If you’ve got a got a promising clue that nearly works – but not quite – then if you’ve run out of options in terms of changing individual words, look at how the clue might be rephrased to get round the problem. If you still can’t fix the issue, then it is probably time to ‘park’ that idea and try something else. You can always come back to it, but there’s no point submitting a clue which you know is unsatisfactory, no matter how much you like the concept.


5a Glittering Scotch stuff – secretive about that (7)
A three-letter word for ‘secretive’ contains (‘about’) a Scots word meaning ‘[to] stuff’ (‘that’, ie ‘Scotch stuff’)

10a Couple of queens or a threesome? (9)
The question mark here really belongs to the ‘couple of queens’, suggesting a (4,5) phrase which equates to the (4-5) solution. In my youthful days (and long, long nights) of playing three card brag, we used to call this sort of threesome a ‘prial’ (though at the time I had no idea of its derivation, nor of how it was spelt, assuming that it was probably ‘prile’), with a prial of 3’s being the best hand of all (its happy arrival far too often coinciding with all the other players being dealt complete rubbish).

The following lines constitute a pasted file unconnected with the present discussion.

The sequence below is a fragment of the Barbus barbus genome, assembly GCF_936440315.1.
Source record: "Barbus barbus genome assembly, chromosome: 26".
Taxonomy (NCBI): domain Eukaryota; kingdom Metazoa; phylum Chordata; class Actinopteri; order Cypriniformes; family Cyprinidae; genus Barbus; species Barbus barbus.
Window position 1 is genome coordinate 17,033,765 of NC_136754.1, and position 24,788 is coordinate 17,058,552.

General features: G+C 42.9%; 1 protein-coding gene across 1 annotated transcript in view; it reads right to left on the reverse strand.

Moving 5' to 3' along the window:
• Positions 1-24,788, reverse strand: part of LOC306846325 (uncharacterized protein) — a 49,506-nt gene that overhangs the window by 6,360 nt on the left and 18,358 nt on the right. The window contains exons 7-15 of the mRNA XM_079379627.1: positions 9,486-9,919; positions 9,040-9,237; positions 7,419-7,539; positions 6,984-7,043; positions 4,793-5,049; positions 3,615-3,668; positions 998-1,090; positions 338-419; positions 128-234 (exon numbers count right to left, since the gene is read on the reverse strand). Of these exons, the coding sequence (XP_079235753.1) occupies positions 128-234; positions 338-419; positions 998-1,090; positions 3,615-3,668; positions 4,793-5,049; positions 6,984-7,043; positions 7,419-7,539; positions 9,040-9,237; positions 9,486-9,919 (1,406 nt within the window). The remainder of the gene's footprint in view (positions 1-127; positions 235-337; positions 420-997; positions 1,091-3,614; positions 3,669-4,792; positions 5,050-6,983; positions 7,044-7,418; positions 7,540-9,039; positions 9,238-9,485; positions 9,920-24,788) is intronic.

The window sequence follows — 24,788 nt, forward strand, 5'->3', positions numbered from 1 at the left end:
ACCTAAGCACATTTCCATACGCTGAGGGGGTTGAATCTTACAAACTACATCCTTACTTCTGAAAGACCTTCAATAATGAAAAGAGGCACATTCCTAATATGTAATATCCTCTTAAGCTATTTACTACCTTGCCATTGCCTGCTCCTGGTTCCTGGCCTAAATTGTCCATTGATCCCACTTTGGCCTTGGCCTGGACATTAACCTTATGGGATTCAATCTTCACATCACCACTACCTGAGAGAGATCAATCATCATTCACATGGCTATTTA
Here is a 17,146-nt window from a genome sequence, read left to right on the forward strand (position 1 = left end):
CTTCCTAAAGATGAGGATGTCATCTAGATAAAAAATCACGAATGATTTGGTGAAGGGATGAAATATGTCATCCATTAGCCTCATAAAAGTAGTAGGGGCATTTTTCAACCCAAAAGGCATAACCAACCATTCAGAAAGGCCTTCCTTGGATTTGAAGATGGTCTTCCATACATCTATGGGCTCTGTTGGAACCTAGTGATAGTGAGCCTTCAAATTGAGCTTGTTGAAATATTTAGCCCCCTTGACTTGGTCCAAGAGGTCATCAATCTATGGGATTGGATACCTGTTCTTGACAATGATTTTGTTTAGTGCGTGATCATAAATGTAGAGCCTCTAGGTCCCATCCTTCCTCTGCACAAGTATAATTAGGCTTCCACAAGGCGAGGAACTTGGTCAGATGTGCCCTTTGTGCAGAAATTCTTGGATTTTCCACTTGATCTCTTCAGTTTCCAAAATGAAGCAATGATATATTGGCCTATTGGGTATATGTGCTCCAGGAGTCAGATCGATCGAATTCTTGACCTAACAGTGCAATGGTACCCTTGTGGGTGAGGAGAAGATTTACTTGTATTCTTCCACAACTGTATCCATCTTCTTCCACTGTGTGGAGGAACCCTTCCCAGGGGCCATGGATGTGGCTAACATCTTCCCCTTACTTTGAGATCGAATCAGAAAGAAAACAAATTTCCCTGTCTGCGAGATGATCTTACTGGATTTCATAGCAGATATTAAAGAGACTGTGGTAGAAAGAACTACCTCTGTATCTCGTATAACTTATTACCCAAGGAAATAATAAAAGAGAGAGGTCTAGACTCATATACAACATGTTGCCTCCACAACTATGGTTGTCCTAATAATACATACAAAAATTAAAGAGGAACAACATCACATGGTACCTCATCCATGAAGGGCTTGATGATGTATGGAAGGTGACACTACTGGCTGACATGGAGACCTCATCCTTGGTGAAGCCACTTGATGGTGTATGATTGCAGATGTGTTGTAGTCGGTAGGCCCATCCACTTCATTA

12a Sugary enzyme contained in blood vessel, right inside (8)
A (2,4) phrase meaning ‘contained in blood vessel’ (I would have preferred ‘contained by’, otherwise why bother with ‘contained’ at all) has the two-letter abbreviation for ‘right’ put inside.

16a Harsh tax north of the border about clear (8)
A five-letter Scottish tax (or a device to keep a bodily vessel such as that in 12a open) contains a word meaning ‘[to] clear’ (often indicated in cryptic clues by ‘free’).

18a One in suit showing the human body back to front (5)
‘Human body’ is probably one of the less familiar meanings of the word which is not to be turned the wrong way round but is to have the last letter (its back) moved to the start (its front); a more familiar meaning would be ‘the world’.

23a System for weighing left page caught in publicity (5)